Foster: to help something grow or develop, to nuture

I never seem to be able to understand the cruelty of man, nor do I really want to. For in that understanding, it would forever change me. My beloved saw such cruelty as a child until he reached his majority. It made him not a cruel, but a kind man. He taught me the value of mercy, not getting what you deserve. I struggle with extending mercy where it is not deserved. I cannot save every child, just the ones brought into my life by plan or circumstance.

This weekend one that “got away” returned. I will call her Grace, she is graceful and in spite of all that has happened to her, kind and tenderhearted and more than a little bit gullible. I worked with her as a young girl but, she had so many years of damage. She had been in the foster system for years due to serious abuse and had several siblings. Her little sister was kept with her. The foster parents were train wrecks. (Thank you to the good ones out there!) They could pass a home inspection; answer all the test questions and looked good on paper. The constant verbal abuse and the difference made between the “good” biological children and the two girls was devastating. Would you be surprised to learn that both girls made bad life choices and have trouble with relationships? The little sister is strung out on drugs and bad relationships. Grace hit relationship bottom after three children and their parental abduction by the father. Grace is working with the police to find her children but decided to travel three states to come “home” to the last place she felt truly loved and accepted. I am so glad she did. She had one or two friends in town, my adult daughter and me. She remembered the kindness here and returned to us. I am a flawed person and to quote Patsy Clairmont, “God Uses Cracked Pots”! I hope we can make a difference for this one who needs to be loved on. I pray that God covers my mistakes with grace and mercy so we can find a way to help this beautiful woman to be happy.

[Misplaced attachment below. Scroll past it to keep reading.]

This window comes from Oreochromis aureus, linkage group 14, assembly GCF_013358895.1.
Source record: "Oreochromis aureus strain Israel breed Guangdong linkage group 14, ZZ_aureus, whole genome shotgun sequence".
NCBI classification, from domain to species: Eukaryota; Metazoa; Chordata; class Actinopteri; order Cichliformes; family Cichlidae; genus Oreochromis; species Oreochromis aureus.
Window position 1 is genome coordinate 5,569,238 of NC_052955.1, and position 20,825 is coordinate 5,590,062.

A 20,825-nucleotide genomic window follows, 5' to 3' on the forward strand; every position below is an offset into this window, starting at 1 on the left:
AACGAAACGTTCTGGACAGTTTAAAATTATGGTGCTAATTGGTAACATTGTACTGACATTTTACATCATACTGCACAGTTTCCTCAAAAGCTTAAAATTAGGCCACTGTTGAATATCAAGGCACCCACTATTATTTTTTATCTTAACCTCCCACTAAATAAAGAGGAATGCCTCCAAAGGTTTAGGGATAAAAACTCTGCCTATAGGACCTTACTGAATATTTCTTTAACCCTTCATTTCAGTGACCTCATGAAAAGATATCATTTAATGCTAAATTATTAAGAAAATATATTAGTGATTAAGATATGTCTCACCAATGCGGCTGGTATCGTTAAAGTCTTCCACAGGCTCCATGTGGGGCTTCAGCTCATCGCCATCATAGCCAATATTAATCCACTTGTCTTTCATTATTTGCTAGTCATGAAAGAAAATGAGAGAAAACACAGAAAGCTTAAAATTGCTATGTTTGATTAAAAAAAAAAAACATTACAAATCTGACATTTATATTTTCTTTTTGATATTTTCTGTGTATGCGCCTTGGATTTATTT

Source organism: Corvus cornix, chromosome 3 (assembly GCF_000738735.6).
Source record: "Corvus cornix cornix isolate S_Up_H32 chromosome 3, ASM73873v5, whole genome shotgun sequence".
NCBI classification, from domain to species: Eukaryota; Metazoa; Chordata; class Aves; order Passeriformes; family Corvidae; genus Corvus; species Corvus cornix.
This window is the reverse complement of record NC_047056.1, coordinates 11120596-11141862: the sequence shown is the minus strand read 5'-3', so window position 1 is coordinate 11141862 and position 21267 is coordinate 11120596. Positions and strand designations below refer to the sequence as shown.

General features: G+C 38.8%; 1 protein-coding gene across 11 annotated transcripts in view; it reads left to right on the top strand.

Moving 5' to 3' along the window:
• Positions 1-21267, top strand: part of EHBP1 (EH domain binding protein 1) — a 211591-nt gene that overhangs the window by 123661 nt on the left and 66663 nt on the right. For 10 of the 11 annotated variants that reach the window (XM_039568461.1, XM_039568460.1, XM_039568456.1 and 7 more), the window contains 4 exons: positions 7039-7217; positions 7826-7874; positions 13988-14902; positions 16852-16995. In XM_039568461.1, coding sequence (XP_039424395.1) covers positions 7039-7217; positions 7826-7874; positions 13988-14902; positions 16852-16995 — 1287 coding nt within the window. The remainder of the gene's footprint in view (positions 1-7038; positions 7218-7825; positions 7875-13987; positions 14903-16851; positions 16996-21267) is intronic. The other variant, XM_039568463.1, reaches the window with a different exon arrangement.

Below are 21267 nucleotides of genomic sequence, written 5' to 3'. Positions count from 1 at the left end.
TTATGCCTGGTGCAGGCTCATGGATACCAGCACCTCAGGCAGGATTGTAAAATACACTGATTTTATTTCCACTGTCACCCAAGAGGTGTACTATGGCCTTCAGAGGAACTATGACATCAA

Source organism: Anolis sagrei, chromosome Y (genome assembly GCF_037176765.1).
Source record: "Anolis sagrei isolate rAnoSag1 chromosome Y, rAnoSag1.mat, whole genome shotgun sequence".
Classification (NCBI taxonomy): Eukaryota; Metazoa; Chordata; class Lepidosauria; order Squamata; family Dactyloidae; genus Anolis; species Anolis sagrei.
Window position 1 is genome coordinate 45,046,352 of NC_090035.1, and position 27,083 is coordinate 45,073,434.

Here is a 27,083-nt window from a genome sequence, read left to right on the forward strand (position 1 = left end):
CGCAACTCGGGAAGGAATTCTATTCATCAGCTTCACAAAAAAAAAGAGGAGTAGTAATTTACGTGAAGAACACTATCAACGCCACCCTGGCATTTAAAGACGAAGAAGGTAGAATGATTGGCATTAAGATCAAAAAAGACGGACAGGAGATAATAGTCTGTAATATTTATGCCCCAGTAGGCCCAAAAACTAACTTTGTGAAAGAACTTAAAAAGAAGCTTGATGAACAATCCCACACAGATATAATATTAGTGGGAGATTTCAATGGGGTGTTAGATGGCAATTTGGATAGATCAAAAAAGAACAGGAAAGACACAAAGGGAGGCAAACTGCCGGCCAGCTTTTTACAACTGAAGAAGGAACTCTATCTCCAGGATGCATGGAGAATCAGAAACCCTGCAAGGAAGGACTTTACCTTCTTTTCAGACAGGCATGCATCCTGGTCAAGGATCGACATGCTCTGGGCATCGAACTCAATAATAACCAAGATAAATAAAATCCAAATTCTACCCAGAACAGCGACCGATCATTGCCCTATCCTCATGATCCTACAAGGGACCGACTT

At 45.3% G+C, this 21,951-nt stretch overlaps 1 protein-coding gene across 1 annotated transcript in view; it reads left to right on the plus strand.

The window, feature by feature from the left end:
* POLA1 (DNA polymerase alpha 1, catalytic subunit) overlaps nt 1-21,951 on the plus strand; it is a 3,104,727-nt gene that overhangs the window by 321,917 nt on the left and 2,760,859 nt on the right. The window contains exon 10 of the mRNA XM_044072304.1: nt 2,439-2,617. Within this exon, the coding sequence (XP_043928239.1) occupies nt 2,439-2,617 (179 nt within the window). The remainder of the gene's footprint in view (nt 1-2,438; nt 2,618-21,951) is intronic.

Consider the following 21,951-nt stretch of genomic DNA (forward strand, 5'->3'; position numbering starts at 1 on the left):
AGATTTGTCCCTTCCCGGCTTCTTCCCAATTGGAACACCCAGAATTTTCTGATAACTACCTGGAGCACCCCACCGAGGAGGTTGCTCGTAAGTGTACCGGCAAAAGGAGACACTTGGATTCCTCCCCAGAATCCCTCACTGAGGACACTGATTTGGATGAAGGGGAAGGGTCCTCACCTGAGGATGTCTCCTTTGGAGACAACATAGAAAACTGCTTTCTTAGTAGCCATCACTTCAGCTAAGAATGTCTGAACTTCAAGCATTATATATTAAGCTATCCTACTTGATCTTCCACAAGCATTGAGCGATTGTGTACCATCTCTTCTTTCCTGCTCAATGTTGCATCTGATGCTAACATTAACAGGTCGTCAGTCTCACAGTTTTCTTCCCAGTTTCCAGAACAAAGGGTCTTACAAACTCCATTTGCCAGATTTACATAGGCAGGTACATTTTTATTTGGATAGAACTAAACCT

Grace is actually the child who sparked a writing project of mine I’m passionate about. A guide for young adults who are about to or have “aged out” of the foster system. There is so much that they miss out on and don’t know. Their time was spent worrying about safety, where they would sleep, what they would eat, attending hearings or court sessions. They didn’t learn the how-to’s that you would expect them to know. Grace learned how to properly fit a bra at age 24, after three children, while we were shopping last night. I looked at her feet and realized, another day, too much for today. She was overwhelmed.

I hope this post travels far and you can comment on what basic things you wish you had been taught, even if you were never in the foster system. My beloved encouraged me to write this because he was raised in extreme poverty and saw many similarities in missed education and training as he tried to figure out what was normal and what he needed to know to be successful.

I would love to consider your comments to add to my guide: shopping, economics, personal hygiene, balancing a checkbook, food preparation, clothing, relationships, etc. Sometimes it is the little details that can derail you in life and keep the better opportunities away. Many foster children do not even realize they have missed the opportunities because they don’t know and there is no one to tell them. Your experiences could help someone. Thanks!

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Filed under Family Times, Foster, Writing

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